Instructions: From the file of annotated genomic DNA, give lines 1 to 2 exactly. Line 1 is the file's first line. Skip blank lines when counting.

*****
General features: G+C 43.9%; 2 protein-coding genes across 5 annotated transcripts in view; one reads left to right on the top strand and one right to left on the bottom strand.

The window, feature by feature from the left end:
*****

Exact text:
General features: G+C 43.9%; 2 protein-coding genes across 5 annotated transcripts in view; one reads left to right on the top strand and one right to left on the bottom strand.

The window, feature by feature from the left end: